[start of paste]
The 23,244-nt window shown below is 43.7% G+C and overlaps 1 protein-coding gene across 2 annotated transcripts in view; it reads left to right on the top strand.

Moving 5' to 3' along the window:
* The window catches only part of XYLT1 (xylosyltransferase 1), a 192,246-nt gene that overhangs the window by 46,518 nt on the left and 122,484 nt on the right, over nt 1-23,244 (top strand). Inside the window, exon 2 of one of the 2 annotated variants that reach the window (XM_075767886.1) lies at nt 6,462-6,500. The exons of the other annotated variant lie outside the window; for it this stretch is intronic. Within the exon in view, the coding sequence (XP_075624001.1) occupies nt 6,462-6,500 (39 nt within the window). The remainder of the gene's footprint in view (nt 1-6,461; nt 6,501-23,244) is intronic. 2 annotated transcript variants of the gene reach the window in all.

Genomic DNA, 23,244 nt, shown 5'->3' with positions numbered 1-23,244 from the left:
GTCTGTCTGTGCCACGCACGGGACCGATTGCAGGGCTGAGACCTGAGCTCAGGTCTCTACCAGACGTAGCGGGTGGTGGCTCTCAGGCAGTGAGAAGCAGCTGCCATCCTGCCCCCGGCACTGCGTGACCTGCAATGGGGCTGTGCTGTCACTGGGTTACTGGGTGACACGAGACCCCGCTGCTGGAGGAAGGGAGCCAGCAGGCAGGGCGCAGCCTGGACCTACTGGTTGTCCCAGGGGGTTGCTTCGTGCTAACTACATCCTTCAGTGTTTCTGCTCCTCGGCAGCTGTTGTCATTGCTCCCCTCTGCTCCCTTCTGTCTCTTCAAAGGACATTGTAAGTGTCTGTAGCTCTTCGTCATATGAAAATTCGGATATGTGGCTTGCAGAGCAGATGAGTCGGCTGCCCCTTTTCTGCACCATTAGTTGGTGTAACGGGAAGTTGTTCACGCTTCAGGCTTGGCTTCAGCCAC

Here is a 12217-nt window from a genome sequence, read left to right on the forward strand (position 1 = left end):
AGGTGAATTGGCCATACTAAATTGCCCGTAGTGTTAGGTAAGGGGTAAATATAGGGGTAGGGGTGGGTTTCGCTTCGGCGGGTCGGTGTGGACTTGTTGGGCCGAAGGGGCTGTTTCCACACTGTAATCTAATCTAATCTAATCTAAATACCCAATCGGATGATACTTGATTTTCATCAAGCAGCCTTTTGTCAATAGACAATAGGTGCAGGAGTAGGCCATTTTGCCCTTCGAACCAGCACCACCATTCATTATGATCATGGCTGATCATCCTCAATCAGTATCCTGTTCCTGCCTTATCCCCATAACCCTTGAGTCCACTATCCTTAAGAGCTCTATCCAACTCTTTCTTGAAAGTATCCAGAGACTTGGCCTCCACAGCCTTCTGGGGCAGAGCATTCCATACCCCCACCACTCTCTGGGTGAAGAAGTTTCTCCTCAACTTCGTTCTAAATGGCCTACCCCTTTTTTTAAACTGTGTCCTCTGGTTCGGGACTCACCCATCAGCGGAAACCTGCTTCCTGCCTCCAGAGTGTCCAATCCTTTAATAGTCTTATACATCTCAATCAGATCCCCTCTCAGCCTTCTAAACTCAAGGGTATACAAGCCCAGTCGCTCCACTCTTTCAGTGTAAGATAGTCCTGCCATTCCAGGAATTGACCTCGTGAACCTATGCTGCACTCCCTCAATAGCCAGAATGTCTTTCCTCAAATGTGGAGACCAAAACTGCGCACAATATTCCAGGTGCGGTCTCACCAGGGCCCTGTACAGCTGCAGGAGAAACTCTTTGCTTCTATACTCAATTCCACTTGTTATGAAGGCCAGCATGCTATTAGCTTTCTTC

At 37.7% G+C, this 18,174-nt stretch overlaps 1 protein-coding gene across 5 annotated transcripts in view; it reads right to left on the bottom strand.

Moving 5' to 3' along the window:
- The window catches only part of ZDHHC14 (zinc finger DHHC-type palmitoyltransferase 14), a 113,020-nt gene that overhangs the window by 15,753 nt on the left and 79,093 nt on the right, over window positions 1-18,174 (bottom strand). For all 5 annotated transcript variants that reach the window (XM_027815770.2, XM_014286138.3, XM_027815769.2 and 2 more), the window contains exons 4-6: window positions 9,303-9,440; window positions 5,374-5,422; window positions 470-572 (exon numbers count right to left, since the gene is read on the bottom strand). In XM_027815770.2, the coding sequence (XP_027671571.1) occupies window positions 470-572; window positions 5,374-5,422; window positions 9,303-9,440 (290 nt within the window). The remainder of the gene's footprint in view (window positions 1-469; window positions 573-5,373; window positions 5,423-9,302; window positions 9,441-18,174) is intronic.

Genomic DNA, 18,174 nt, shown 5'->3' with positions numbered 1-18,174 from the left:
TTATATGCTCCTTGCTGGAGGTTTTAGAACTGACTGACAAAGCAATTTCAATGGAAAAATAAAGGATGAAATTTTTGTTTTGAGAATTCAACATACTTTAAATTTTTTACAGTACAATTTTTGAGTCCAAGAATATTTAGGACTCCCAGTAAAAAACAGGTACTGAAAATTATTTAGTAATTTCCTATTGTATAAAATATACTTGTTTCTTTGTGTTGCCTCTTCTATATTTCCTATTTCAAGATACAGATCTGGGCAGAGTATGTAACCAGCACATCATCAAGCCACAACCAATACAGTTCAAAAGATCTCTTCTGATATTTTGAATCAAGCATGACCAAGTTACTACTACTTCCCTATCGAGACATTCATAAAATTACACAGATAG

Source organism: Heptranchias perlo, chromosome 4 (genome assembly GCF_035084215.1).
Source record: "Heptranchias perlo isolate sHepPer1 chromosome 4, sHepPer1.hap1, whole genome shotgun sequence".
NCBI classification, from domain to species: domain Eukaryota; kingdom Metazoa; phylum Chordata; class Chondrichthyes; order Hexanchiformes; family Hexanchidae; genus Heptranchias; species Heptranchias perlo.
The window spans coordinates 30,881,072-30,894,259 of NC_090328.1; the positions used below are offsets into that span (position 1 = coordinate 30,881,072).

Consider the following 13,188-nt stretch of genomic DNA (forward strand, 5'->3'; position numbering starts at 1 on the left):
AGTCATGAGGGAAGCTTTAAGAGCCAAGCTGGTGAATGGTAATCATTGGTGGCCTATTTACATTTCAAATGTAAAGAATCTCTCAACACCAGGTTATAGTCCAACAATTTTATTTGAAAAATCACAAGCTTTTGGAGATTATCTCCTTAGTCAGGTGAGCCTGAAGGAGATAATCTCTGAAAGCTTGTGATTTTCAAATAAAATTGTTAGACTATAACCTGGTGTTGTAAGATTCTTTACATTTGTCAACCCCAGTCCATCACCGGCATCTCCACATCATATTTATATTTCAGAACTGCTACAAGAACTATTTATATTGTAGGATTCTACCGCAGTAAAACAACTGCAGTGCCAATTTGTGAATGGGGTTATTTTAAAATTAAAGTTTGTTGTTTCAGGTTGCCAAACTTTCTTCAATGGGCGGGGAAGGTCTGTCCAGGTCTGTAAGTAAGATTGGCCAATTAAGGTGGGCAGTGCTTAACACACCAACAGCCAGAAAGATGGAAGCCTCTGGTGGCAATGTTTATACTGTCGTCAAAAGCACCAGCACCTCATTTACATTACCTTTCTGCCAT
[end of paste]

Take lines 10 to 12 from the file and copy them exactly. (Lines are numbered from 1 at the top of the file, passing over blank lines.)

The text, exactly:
- The window catches only part of ZDHHC14 (zinc finger DHHC-type palmitoyltransferase 14), a 113,020-nt gene that overhangs the window by 15,753 nt on the left and 79,093 nt on the right, over window positions 1-18,174 (bottom strand). For all 5 annotated transcript variants that reach the window (XM_027815770.2, XM_014286138.3, XM_027815769.2 and 2 more), the window contains exons 4-6: window positions 9,303-9,440; window positions 5,374-5,422; window positions 470-572 (exon numbers count right to left, since the gene is read on the bottom strand). In XM_027815770.2, the coding sequence (XP_027671571.1) occupies window positions 470-572; window positions 5,374-5,422; window positions 9,303-9,440 (290 nt within the window). The remainder of the gene's footprint in view (window positions 1-469; window positions 573-5,373; window positions 5,423-9,302; window positions 9,441-18,174) is intronic.

Genomic DNA, 18,174 nt, shown 5'->3' with positions numbered 1-18,174 from the left:
TTATATGCTCCTTGCTGGAGGTTTTAGAACTGACTGACAAAGCAATTTCAATGGAAAAATAAAGGATGAAATTTTTGTTTTGAGAATTCAACATACTTTAAATTTTTTACAGTACAATTTTTGAGTCCAAGAATATTTAGGACTCCCAGTAAAAAACAGGTACTGAAAATTATTTAGTAATTTCCTATTGTATAAAATATACTTGTTTCTTTGTGTTGCCTCTTCTATATTTCCTATTTCAAGATACAGATCTGGGCAGAGTATGTAACCAGCACATCATCAAGCCACAACCAATACAGTTCAAAAGATCTCTTCTGATATTTTGAATCAAGCATGACCAAGTTACTACTACTTCCCTATCGAGACATTCATAAAATTACACAGATAG